Interactive Sociopath Test (Antisocial Personality Disorder) Are you suspecting that your new date is a sociopath? Having doubts about colleague at work or a family member? Take this test to find out.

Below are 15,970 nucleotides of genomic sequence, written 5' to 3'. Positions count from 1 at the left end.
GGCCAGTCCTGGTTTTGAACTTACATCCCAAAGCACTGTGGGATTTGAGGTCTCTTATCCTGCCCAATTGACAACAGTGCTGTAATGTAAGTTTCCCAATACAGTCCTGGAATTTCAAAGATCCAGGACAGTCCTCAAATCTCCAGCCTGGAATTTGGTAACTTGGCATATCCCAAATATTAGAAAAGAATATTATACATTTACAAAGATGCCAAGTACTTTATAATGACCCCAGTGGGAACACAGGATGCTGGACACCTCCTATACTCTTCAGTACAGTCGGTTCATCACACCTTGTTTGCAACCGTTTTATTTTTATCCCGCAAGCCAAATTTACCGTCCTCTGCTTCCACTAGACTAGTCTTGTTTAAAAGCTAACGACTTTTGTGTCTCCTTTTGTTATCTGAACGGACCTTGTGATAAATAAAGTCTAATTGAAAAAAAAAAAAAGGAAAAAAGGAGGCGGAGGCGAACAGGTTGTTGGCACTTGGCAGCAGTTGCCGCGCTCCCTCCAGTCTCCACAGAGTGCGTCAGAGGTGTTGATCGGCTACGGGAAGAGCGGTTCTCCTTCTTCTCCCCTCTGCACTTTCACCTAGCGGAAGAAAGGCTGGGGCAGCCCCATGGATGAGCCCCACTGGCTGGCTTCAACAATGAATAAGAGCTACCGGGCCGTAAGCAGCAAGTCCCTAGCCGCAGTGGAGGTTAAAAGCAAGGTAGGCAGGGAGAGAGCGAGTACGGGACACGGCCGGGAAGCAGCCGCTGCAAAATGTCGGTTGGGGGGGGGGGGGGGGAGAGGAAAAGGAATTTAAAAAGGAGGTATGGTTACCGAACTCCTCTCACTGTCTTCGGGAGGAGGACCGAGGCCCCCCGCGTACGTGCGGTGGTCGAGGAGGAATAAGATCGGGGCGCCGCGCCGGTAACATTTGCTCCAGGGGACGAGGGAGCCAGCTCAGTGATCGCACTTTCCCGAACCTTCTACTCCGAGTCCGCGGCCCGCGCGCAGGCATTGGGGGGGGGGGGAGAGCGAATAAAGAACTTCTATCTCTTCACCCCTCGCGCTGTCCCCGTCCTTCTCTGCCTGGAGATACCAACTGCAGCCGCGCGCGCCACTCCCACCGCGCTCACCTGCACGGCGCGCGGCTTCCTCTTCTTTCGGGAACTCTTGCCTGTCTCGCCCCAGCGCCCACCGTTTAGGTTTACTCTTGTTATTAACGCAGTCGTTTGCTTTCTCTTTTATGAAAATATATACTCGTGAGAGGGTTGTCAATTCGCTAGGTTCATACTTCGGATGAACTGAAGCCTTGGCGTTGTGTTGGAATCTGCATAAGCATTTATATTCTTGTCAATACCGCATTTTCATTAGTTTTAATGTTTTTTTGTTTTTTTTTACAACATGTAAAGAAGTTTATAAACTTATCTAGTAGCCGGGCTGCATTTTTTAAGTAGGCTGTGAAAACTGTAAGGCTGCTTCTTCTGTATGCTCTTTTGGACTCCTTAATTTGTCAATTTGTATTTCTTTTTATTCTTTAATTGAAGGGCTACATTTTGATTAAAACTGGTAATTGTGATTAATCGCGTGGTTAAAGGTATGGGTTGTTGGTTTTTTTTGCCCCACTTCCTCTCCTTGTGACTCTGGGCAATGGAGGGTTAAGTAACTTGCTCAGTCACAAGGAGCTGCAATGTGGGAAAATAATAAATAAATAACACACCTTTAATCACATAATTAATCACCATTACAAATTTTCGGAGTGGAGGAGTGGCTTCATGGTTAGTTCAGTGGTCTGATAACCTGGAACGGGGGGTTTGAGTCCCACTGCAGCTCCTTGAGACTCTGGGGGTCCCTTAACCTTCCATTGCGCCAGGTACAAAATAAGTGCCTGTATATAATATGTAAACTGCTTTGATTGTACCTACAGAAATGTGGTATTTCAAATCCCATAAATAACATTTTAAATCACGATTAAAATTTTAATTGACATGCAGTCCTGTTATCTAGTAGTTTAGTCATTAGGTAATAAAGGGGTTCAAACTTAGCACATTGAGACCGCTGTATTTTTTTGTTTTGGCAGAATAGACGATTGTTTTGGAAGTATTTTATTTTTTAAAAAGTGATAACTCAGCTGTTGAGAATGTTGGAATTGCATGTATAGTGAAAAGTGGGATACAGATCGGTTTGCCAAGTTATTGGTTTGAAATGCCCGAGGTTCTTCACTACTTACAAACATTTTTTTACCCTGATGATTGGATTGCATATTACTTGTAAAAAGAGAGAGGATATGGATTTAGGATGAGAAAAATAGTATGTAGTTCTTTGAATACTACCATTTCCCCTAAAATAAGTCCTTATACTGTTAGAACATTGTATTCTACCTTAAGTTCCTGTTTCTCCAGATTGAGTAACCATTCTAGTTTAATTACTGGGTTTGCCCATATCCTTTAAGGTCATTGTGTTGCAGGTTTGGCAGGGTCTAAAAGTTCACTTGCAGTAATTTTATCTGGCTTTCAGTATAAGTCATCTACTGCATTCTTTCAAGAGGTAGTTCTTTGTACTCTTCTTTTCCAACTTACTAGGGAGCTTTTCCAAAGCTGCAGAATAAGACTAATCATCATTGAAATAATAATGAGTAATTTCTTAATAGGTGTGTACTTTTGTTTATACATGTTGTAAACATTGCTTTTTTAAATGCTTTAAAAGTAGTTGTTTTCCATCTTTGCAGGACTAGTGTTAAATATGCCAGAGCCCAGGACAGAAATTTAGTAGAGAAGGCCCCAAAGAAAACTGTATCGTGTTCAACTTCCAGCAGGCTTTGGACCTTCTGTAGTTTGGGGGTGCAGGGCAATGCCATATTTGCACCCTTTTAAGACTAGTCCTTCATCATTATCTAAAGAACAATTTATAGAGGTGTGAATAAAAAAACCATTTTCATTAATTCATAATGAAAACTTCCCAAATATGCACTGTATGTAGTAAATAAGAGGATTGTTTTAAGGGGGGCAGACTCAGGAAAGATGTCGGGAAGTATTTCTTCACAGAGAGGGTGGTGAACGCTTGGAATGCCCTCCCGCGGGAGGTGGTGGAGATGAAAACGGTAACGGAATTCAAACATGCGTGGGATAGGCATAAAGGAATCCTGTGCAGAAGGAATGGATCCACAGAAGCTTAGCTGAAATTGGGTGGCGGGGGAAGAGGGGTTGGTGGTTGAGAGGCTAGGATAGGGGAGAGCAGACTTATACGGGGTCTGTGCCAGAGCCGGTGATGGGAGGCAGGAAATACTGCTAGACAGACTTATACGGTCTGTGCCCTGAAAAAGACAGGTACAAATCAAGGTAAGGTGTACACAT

How to be Present In this social media-saturated, smart phone world, it’s harder than ever to be present.  And healthy relationships require presence.  Giving someone your full and undivided attention makes them feel valued and secure.  If we never turn off our phone and really focus, how can we expect our children to do...